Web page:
9/11 firefighters face higher cancer risk
Firefighters who responded to the 9/11 attacks at the World Trade Center are more likely to have cancer than their colleagues who were not exposed, a new study suggests.
Thursday's issue of the medical journal The Lancet is devoted to the 10th anniversary of the Sept. 11, 2001, attacks on the U.S.
Firefighters who worked at Ground Zero were up to 19 per cent more likely to have cancer than other firefighters, Dr. David Prezant, chief medical officer of New York City's fire department and his co-authors found in the study of nearly 10,000 male firefighters.
"Nineteen per cent more likely, and that represents an astonishing concept only seven years after 9/11," Prezant said in an interview.
For the study, Prezant and his team compared cancer incidence rates among firefighters exposed at the World Trade Center (WTC) with cancer incidence in non-exposed firefighters and reference rates from the U.S. National Cancer Institute. Factors such as age and race were taken into account.
During the study, the researchers found 263 cases of cancer occurred compared with 238 expected from the general population. Among firefighters who did not work at the site, 135 cancers were diagnosed compared with 161 expected from the general population.
Firefighter John McNamara, 41, was one of about 12,500 first responders who went to the WTC.
"In 2006, when I was actually four months pregnant with my son, [John] was diagnosed with stage four colon cancer," recalled Jennifer McNamara of Long Island, N.Y.
McNamara's cancer spread to his stomach and liver. He died 3½ years later.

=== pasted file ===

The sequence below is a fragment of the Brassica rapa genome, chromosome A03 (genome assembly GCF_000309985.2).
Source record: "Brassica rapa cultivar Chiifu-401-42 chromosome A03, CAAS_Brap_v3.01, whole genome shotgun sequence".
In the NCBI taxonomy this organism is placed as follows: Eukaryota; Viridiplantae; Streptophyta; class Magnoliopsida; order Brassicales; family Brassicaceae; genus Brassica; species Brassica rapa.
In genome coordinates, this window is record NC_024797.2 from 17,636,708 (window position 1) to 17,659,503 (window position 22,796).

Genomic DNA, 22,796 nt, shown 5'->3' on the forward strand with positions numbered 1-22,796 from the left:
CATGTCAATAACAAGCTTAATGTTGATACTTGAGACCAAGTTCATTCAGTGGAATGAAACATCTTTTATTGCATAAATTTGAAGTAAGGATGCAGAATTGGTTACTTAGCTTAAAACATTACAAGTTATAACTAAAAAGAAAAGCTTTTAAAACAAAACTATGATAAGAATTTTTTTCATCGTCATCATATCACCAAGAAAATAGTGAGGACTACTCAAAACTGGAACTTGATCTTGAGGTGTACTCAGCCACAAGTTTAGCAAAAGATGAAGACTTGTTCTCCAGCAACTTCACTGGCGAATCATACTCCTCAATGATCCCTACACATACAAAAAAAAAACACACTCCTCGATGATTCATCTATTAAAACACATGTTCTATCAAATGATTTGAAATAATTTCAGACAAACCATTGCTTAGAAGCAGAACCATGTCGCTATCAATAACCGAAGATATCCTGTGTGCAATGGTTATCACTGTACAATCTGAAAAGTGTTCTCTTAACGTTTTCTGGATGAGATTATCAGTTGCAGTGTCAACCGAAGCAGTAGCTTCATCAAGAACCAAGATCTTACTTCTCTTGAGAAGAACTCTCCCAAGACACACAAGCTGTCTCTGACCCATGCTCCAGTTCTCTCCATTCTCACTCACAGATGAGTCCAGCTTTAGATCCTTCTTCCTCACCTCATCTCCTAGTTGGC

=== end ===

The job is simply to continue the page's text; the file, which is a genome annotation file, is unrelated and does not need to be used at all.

"It was such an incredibly aggressive cancer, and if you have no genetic predisposition, it is clearly going to have to be environmental," his widow said. "And what is the big environmental disaster lurking in our background, it's 9/11. He had no doubt and I have no doubt that's what it was."
Respiratory illnesses have been recognized as being the result of exposures after the attack but cancer has not.
"If you were to ask me in my gut do I think there is going to be a link over time, I think there will be an association between World Trade Center exposures," said Dr. Jacqueline Moline, chair of population health at North Shore University Hospital in New York, who has investigated cases of multiple myeloma in first responders. "That's not proven yet."
Proving any cancer link will take time because cancers generally take many years to develop, Moline said.
Cancer and debris
Only some of the first responders who went to WTC had respirators. During the first days, no one measured or tracked what was in the dust they breathed, which included chemicals that are known to cause cancer.
"An association between WTC exposure and cancer is biologically plausible, because some contaminants in the WTC dust, such as polycyclic aromatic hydrocarbons, polychlorinated biphenyls, and dioxins, are known carcinogens," Prezant and his co-authors wrote.
They said the findings support continued monitoring of firefighters and others exposed on 9/11 to fully assess cancer risk.
Besides causing cancer directly, working at the World Trade Center could also trigger chronic inflammation, through microbial infections, autoimmune diseases, or other inflammatory disorders, all of which are thought to contribute to causing cancer, the investigators said.
It is biologically plausible that the exposure would cause cancer over time, Moline said.
"The findings from the accompanying study show an increased overall cancer risk in these WTC-exposed firefighters, and significantly raised cancer risk at a few specific sites (i.e. melanoma, thyroid, prostate, and non-Hodgkin lymphoma) compared with the general population," James Melius of the NYS Laborers' Health Fund in Albany, N.Y., said in a journal commentary accompanying the latest research.
Waiting until definitive cancer studies are done would pose a hardship for workers who risked their health by responding, said Melius, who works for a joint labour-management fund that represents many of the workers at the WTC site.
Prezant's study was funded by the U.S. National Institute for Occupational Safety and Health.
With files from CBC's Kelly Crowe